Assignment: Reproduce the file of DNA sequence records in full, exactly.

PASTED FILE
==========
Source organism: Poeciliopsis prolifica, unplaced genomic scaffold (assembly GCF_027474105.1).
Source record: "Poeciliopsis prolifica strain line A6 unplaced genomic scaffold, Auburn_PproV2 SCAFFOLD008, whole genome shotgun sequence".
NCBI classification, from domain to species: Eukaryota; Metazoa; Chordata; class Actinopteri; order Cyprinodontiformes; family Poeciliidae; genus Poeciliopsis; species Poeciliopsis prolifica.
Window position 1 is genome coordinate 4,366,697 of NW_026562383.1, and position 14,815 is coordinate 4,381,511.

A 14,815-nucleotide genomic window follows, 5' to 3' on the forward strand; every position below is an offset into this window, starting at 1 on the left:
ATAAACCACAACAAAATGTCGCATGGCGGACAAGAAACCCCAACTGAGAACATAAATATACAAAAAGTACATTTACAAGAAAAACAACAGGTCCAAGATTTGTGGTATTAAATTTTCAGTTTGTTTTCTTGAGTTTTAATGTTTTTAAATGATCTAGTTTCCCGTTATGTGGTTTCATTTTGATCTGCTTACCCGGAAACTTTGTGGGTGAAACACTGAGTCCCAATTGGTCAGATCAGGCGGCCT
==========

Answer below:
Source organism: Poeciliopsis prolifica, unplaced genomic scaffold (assembly GCF_027474105.1).
Source record: "Poeciliopsis prolifica strain line A6 unplaced genomic scaffold, Auburn_PproV2 SCAFFOLD008, whole genome shotgun sequence".
NCBI classification, from domain to species: Eukaryota; Metazoa; Chordata; class Actinopteri; order Cyprinodontiformes; family Poeciliidae; genus Poeciliopsis; species Poeciliopsis prolifica.
Window position 1 is genome coordinate 4,366,697 of NW_026562383.1, and position 14,815 is coordinate 4,381,511.

A 14,815-nucleotide genomic window follows, 5' to 3' on the forward strand; every position below is an offset into this window, starting at 1 on the left:
ATAAACCACAACAAAATGTCGCATGGCGGACAAGAAACCCCAACTGAGAACATAAATATACAAAAAGTACATTTACAAGAAAAACAACAGGTCCAAGATTTGTGGTATTAAATTTTCAGTTTGTTTTCTTGAGTTTTAATGTTTTTAAATGATCTAGTTTCCCGTTATGTGGTTTCATTTTGATCTGCTTACCCGGAAACTTTGTGGGTGAAACACTGAGTCCCAATTGGTCAGATCAGGCGGCCT